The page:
In 1937 he would write a book of essays entitled Ends and Means: an Enquiry Into the Nature of Ideals and Into the Methods Employed for Their Realization in which he would explore some of the same themes:

A democracy which makes or even effectively prepares for modern, scientific war must necessarily cease to be democratic. No country can be really well prepared for modern war unless it is governed by a tyrant, at the head of a highly trained and perfectly obedient bureaucracy.

In 1958 Aldous Huxley would publish Brave New World Revisited, a collection of essays in which he would think critically about the threats of overpopulation, excessive bureaucracy, as well as some hypnosis techniques for personal freedom. While Aldous Huxley’s early works would clearly be focused on defending a kind of humanism, he would become more and more interested in spiritual questions. He would particularly become interested in parapsychology and mysticism, which would be a subject matter on which he would also write a lot about. It is not really surprising, therefore, that in 1938 Aldous Huxley would become a friend of religious philosopher Jiddu Krishnamurti (1895 – 1986), considered by some to be a mystique himself, largely because of his early association with the Theosophical Society, from which he would powerfully break away from. In any case, Huxley would become a great admirer of this one’s teachings and would encourage him to put his insights in writings. Aldous Huxley would even write the forward for Jiddu Krishnamurti’s The First and Last Freedom (1954). Tellingly, Huxley would state after having listened to one of Krishnamurti’s talks:

… the most impressive thing I have listened to. It was like listening to a discourse of the Buddha – such power, such intrinsic authority…

In 1937, the writer would move to California and became a screenwriter for Hollywood. At the same time he would continue writing novels and essays, including the satirical novel After Many a Summer (1939) and Ape and Essence (1948). In 1950 the American Academy of Arts and Letters would award him the prestigious Award of Merit for the Novel, a prize that had also been bestowed to illustrious writers such as Ernest Hemingway (1899 – 1961) and Thomas Mann (1875 – 1955). Aldous Huxley would also be the author of an essay on the environment that would greatly inspire future ecological movements.

The 1950s would be a time of experiences with psychedelic drugs for him, especially LSD and mescaline, from which he would write the collection of essays The Doors of Perception (1954), which would become a narrative worshipped by hippies. The book would also inspire the famous singer Jim Morrison (1943 – 1971), to call his band “The Doors”. Aldous Huxley himself had found the title of the book in William Blake’s (1757 – 1827) The Marriage of Heaven and Hell:

If the doors of perception were cleansed everything would appear to man as it is, infinite.

By the end of his life Aldous Huxley would be considered by many as a visionary thinker. The so-called “New Age” school of thought would often quote his mystical writings and studies of hallucinogens, and in fact it continues to do so today. Considered one of the greatest English writers having written 47 books, Aldous Huxley would die at the age of 69 in Los Angeles on November 22 1963, the same day as President John F. Kennedy’s assassination. Aldous Huxley would be cremated and his ashes would be buried in the family vault in the UK.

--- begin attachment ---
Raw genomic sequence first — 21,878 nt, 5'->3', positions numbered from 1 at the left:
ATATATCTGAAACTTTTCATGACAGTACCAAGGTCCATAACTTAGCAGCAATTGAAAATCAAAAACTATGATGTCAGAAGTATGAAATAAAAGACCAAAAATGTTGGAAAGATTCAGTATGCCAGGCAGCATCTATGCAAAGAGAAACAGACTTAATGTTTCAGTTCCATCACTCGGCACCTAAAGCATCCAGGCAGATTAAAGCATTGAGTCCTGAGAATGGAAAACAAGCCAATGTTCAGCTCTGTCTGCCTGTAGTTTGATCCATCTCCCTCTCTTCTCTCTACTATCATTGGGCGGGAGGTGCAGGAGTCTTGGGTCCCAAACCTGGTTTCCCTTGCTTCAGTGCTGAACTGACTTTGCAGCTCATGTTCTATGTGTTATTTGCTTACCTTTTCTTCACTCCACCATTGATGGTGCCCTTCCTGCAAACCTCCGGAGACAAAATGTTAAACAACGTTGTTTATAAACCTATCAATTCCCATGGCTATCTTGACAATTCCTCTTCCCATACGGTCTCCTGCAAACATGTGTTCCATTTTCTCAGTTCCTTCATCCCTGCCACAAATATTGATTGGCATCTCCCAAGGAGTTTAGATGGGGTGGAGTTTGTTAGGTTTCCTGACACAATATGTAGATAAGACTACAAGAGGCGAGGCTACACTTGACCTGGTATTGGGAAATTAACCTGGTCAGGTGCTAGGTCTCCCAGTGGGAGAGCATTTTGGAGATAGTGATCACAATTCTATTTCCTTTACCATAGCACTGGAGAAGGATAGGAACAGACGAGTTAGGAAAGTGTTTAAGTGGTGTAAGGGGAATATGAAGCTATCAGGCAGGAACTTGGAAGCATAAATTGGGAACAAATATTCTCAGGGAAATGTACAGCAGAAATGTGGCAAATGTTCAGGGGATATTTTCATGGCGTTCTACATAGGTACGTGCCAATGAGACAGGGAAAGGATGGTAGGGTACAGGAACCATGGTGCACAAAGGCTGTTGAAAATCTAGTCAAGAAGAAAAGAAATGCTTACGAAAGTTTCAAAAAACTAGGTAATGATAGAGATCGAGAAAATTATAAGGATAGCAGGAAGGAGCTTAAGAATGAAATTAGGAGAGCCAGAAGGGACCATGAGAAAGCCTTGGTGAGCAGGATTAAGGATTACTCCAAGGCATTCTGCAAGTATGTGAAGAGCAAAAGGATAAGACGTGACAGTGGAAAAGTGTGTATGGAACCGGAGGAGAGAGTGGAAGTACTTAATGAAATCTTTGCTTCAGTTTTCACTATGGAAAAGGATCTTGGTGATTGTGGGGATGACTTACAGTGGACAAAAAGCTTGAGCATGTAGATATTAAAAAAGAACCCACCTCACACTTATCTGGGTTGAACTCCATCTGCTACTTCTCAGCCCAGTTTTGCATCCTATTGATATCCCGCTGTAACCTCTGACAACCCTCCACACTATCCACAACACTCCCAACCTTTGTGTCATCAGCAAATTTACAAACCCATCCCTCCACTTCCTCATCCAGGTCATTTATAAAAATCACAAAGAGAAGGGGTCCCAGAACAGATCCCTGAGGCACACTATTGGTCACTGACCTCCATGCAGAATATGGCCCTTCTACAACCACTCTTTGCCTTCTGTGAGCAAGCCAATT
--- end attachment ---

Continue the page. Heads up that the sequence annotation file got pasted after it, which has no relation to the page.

Endgame: Blueprint for Global Enslavement (1-Nov-2007) · Himself

Author of books:
The Burning Wheel (1916, poems)
Jonah (1917, poems)
The Defeat of Youth and other poems (1918, poems)
Leda (1920, poems)
Crome Yellow (1921, novel)
Antic Hay (1923, novel)
On the Margin: Notes and Essays (1932, essays)
Those Barren Leaves (1925, novel)
Selected Poems (1925, poems)
Along The Road: Notes and Essays of a Tourist (1925, travel)
Jesting Pilate: An Intellectual Holiday (1926, travel)
Essays New and Old (1926, essays)
Proper Studies (1927, essays)
Point Counter Point (1928, novel)
Arabia Infelix and other poems (1929, poems)
Do What You Will (1929, essays)
Brief Candles (1930, short stories)
Vulgarity in Literature (1930, essays)
Brave New World (1931, novel)
Music At Night (1931, essays)
The Cicadas and other poems (1931, poems)
Texts and Pretexts: An Anthology of Commentaries (1932, essays)
T. H. Huxley as a Man of Letters (1932, biography)
Beyond the Mexique Bay (1934, travel)
Eyeless in Gaza (1936, novel)
The Olive Tree and other Essays (1937, essays)
What Are You Going To Do About It? The Case for Reconstructive Peace (1936, essays)
Ends and Means: An Inquiry into the Nature of Ideas and into the Methods Employed for Their Realization (1937, essays)
The Elder Peter Bruegel (1937, novel)
The Most Agreeable Vice (1938, essays)
After Many a Summer Dies The Swan (1939, novel)
Words and Their Meanings (1940, essays)
Grey Eminence: A Study in Religion and Politics (1941, essays)
The Art of Seeing (1942, essays)
The Perennial Philosophy (1942, essays)
Orion (1943, poems)
Time Must Have A Stop (1944, novel)
Science, Liberty and Peace (1946, essays)
Ape and Essence (1948, novel)
Food and People (1949, essays, with John Russell)
Themes and Variations (1950, essays)
A Day in Windsor (1953, essays, with J. A. Kings)
Doors of Perception (1954, essays)
The Genius and the Goddess (1955, novel)
Heaven and Hell (1956, essays)
Brave New World Revised (1958, novel)
On Art and Artists (1960, essays)
Island (1962, novel)
The Politics of Ecology: The Question of Survival (1963, essays)
Form and Substance (1963, essays)
New Fashioned Christmas (1968, essays, posthumous)
America and the Future: An Essay (1970, essay, posthumous)

Wrote plays:
The Discovery (1924)
The World of Light (1931)
The Gioconda Smile (1948)
The Ambassador of Captripedia (1965, posthumous )
Christmas Sketch (1972, posthumous)